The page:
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Money And Marriage
One thing I've been thinking about a lot more lately is just how much of a role money can play in a marriage, and how you approach it can determine the success or failure of the relationship. In fact, statistics have shown that the majority of marriages that end in divorce cite “money problems” as the number one reason for divorce.
My wife and I have been getting our financial house in order these past few weeks because we started attending Dave Ramsey's “Financial Peace University” class. As part of that class you are encouraged to communicate more often with your spouse about your financial situation through family budget committee meetings, and through talking about the household budget. Often talking about your finances opens up the communication in other areas as well, leading to some very positive steps in your marriage.
I have four credit cards my husband doesn't know about. He just ordered both our credit reports – I am so afraid he will find out
I'm beginning to think that this type of deception is a lot more common than I thought.
I talked with an acquaintance recently and she told me about how she has a separate checking account that a portion of her paycheck goes into – and her husband knows nothing about it. She uses it so she can spend the money on whatever she wants without her husband knowing. She even went as far as to have her company cut her two separate checks. One “secret” check, and the other “actual” take home check. Her husband thinks she makes a lot less than she really does. (UPDATE: This couple has now divorced. I'm not surprised with the level of deception going on)
I've read threads elsewhere as well where people are talking about how to keep money safe and secret from a spouse – so that they won't find out. They do this to spend on things they want, just to be safe in case of a divorce or because they don't trust their partner's judgement when it comes to money.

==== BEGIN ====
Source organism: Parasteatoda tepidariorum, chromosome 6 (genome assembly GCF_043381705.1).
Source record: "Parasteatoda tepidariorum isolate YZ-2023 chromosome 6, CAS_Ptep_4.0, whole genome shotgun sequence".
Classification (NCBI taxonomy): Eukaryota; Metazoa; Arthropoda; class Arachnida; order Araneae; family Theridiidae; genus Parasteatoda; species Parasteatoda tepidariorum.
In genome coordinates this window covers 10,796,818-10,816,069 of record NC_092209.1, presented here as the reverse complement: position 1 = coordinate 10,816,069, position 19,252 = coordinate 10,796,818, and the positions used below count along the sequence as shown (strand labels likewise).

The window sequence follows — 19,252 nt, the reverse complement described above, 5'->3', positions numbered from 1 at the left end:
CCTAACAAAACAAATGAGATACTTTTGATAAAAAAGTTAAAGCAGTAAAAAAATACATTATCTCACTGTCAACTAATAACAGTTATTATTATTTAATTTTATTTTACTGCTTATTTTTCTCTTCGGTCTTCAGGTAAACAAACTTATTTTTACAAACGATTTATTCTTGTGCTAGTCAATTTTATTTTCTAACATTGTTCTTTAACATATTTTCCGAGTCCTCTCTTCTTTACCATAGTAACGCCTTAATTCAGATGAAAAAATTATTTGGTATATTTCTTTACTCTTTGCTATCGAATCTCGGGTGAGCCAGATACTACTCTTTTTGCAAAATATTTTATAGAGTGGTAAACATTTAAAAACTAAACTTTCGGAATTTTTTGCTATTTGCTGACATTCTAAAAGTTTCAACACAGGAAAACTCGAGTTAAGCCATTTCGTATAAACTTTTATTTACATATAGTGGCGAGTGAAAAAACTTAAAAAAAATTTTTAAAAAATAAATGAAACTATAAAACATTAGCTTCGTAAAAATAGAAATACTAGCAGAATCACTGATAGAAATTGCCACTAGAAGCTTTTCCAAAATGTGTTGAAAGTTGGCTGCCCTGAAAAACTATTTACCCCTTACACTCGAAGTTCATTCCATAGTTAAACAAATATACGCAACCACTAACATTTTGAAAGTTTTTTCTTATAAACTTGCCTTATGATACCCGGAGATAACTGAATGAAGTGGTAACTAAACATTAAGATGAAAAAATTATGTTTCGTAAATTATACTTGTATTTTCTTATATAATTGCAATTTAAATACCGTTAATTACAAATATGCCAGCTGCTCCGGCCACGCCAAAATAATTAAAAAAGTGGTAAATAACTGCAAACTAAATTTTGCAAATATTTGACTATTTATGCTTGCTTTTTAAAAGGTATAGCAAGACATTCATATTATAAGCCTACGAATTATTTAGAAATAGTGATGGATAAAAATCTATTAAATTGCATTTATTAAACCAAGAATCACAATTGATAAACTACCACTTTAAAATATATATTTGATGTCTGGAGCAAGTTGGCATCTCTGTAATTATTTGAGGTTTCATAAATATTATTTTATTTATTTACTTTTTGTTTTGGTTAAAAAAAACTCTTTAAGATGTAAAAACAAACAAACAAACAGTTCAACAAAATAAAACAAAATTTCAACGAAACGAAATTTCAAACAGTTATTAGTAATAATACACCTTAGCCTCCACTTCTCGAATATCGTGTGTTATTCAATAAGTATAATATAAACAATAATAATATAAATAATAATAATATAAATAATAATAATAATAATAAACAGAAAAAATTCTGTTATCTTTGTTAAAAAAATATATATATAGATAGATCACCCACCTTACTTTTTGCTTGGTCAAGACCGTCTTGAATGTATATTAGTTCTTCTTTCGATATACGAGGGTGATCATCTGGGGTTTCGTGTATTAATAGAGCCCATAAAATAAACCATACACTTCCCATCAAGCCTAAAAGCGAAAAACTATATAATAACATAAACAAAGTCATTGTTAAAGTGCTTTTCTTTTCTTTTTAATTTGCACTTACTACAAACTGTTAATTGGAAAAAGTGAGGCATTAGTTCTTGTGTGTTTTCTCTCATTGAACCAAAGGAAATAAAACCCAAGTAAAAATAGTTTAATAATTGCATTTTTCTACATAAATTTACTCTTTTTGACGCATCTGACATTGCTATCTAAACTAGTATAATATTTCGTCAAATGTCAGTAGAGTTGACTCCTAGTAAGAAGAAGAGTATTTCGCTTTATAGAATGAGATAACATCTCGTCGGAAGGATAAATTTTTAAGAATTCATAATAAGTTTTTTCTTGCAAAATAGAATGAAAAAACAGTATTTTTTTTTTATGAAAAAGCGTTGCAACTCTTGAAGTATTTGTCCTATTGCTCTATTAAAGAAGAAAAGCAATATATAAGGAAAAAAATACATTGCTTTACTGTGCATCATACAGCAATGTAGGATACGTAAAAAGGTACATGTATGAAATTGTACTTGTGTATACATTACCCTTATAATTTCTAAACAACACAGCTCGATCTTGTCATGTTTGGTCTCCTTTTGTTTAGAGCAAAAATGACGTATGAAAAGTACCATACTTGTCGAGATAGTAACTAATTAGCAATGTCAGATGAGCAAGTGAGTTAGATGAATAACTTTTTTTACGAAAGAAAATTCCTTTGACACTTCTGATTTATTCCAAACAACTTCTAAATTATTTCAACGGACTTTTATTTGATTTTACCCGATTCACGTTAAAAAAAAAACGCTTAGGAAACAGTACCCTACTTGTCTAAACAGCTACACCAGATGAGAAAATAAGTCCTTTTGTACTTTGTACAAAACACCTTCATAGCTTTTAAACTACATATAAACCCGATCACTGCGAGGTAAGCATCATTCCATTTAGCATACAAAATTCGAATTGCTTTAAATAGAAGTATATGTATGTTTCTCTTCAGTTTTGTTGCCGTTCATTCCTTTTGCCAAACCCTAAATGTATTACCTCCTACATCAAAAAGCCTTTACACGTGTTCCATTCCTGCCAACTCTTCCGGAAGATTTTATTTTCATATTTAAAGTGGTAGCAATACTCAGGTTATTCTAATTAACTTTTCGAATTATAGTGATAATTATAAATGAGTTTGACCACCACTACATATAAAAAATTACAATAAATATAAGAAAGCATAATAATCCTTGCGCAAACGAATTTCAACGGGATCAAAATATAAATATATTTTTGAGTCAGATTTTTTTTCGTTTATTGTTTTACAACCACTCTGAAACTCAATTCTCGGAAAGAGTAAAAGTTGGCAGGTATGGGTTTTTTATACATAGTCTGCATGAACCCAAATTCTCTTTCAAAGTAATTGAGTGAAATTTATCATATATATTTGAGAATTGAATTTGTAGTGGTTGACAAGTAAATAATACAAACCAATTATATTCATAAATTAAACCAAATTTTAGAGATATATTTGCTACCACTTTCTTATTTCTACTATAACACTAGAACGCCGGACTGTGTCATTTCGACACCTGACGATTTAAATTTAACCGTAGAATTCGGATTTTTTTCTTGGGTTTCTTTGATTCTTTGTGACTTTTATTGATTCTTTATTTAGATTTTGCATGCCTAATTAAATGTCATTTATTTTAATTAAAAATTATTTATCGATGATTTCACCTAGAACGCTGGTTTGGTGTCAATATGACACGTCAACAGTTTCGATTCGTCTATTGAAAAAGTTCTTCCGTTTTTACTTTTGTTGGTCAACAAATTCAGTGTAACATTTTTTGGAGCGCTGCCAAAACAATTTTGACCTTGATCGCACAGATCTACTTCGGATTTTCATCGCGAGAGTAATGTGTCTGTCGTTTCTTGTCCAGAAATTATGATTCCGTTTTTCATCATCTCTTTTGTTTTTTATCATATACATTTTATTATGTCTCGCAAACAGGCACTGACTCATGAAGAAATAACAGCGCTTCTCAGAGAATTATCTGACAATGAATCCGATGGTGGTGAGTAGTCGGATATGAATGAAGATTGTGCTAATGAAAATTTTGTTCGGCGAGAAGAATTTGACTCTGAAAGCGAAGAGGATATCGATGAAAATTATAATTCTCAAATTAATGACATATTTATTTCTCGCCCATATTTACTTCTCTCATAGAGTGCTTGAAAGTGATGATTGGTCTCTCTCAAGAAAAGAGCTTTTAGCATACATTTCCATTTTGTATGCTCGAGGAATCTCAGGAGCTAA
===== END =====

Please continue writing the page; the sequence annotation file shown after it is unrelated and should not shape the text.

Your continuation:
I think when people in a relationship feel they have to keep secrets like this there is a fundamental lack of trust that is coming into play. The marriage probably has deeper issues than just money issues, there are probably issues with communication, trust, respect as well as a myriad of other things we can only begin to list. Counseling is probably needed for most of these couples.
The only time in recent memory that I can think of withholding financial information from my wife was when I bought an Xbox last year. I sold some things on eBay in order to raise the money to buy the video game system. I sold our DVD recorder, my old Dreamcast console as well as some other small items. I raised enough money from selling those things to pay for that new Xbox as well as have some money left over. The problem was that I hadn't communicated it well enough to my wife that I intended to do this. I kind of mentioned selling some stuff on eBay, but forgot to mention (so she tells me) that I was doing this to buy an Xbox. I didn't tell her what I was selling, and I didn't OK the console purchase before going through with it. I just did it.
What did I learn from the situation? When you aren't completely open with your spouse, and always keep an open line of communication with them there will be problems. Even though I thought I had mentioned to her what I was doing, I still hadn't communicated my complete intent to her, and because of that she lost a little trust in me with our finances. I will now have to rebuild some of that trust that she's lost.
What's The Moral Of The Story?
The temptation to be secretive with your expenses is going to be there. The lures of buying things you want, choosing not to trust your partner with finances or just having your “own money” are very enticing. More and more people are giving in and creating new secrets every day, and many people actually think there is nothing at all wrong with it. I have to disagree.
I believe that having an open and honest dialogue with your spouse is necessary at all times if you want to have a strong marriage. When you aren't, most of the time your spouse is going to find out, and it won't be pretty. If they don't find out you'll have this big secret weighing down on you. That's not something that I would want to live with.
King David speaks of deception in Psalms:
I will sing of your love and justice; to you, O LORD, I will sing praise. I will be careful to lead a blameless life— when will you come to me? I will walk in my house with blameless heart… No one who practices deceit will dwell in my house; no one who speaks falsely will stand in my presence. Psalm 101 1-2, 7
If we want to try and “be careful to lead a blameless life” as David speaks of, we need to be careful not to practice deceit or lie to our spouses. Nothing good can come of keeping secrets. David himself found out the price of deceit when he had an affair with a married woman and deceitfully sent her husband into battle to die. Deceit, lies and secrets never end well.
Have you ever kept a secret from a loved one? What was the result if they found out? Have you ever had someone else keep a secret from you? Do you disagree that keeping secrets about money is bad thing? Leave a comment!